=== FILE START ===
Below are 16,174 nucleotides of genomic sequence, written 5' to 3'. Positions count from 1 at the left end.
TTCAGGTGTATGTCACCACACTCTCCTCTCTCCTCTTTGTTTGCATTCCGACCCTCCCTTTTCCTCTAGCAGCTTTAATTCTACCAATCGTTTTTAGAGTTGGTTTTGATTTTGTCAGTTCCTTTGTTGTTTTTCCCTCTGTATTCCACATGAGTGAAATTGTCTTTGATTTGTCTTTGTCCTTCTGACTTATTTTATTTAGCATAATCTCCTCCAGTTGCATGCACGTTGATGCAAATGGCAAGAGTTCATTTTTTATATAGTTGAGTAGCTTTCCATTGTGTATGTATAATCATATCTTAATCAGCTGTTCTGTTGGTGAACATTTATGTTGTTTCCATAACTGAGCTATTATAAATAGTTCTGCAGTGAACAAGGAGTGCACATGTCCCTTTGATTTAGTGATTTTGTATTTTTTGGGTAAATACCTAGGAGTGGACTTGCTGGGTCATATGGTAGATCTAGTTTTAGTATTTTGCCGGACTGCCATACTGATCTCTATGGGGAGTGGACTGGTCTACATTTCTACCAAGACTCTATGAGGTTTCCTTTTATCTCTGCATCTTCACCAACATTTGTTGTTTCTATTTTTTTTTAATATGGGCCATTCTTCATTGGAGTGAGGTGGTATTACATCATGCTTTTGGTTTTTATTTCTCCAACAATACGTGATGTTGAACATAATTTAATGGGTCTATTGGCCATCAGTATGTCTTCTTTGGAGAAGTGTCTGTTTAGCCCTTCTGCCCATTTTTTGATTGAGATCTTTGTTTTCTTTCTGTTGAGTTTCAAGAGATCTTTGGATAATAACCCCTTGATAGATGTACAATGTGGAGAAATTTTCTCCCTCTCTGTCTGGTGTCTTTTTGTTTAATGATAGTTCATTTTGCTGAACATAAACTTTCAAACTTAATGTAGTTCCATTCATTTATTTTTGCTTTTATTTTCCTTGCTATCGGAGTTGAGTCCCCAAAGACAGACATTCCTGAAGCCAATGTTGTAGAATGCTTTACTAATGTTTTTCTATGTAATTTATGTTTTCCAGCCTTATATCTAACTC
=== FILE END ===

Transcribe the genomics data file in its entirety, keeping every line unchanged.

Below are 16,174 nucleotides of genomic sequence, written 5' to 3'. Positions count from 1 at the left end.
TTCAGGTGTATGTCACCACACTCTCCTCTCTCCTCTTTGTTTGCATTCCGACCCTCCCTTTTCCTCTAGCAGCTTTAATTCTACCAATCGTTTTTAGAGTTGGTTTTGATTTTGTCAGTTCCTTTGTTGTTTTTCCCTCTGTATTCCACATGAGTGAAATTGTCTTTGATTTGTCTTTGTCCTTCTGACTTATTTTATTTAGCATAATCTCCTCCAGTTGCATGCACGTTGATGCAAATGGCAAGAGTTCATTTTTTATATAGTTGAGTAGCTTTCCATTGTGTATGTATAATCATATCTTAATCAGCTGTTCTGTTGGTGAACATTTATGTTGTTTCCATAACTGAGCTATTATAAATAGTTCTGCAGTGAACAAGGAGTGCACATGTCCCTTTGATTTAGTGATTTTGTATTTTTTGGGTAAATACCTAGGAGTGGACTTGCTGGGTCATATGGTAGATCTAGTTTTAGTATTTTGCCGGACTGCCATACTGATCTCTATGGGGAGTGGACTGGTCTACATTTCTACCAAGACTCTATGAGGTTTCCTTTTATCTCTGCATCTTCACCAACATTTGTTGTTTCTATTTTTTTTTAATATGGGCCATTCTTCATTGGAGTGAGGTGGTATTACATCATGCTTTTGGTTTTTATTTCTCCAACAATACGTGATGTTGAACATAATTTAATGGGTCTATTGGCCATCAGTATGTCTTCTTTGGAGAAGTGTCTGTTTAGCCCTTCTGCCCATTTTTTGATTGAGATCTTTGTTTTCTTTCTGTTGAGTTTCAAGAGATCTTTGGATAATAACCCCTTGATAGATGTACAATGTGGAGAAATTTTCTCCCTCTCTGTCTGGTGTCTTTTTGTTTAATGATAGTTCATTTTGCTGAACATAAACTTTCAAACTTAATGTAGTTCCATTCATTTATTTTTGCTTTTATTTTCCTTGCTATCGGAGTTGAGTCCCCAAAGACAGACATTCCTGAAGCCAATGTTGTAGAATGCTTTACTAATGTTTTTCTATGTAATTTATGTTTTCCAGCCTTATATCTAACTC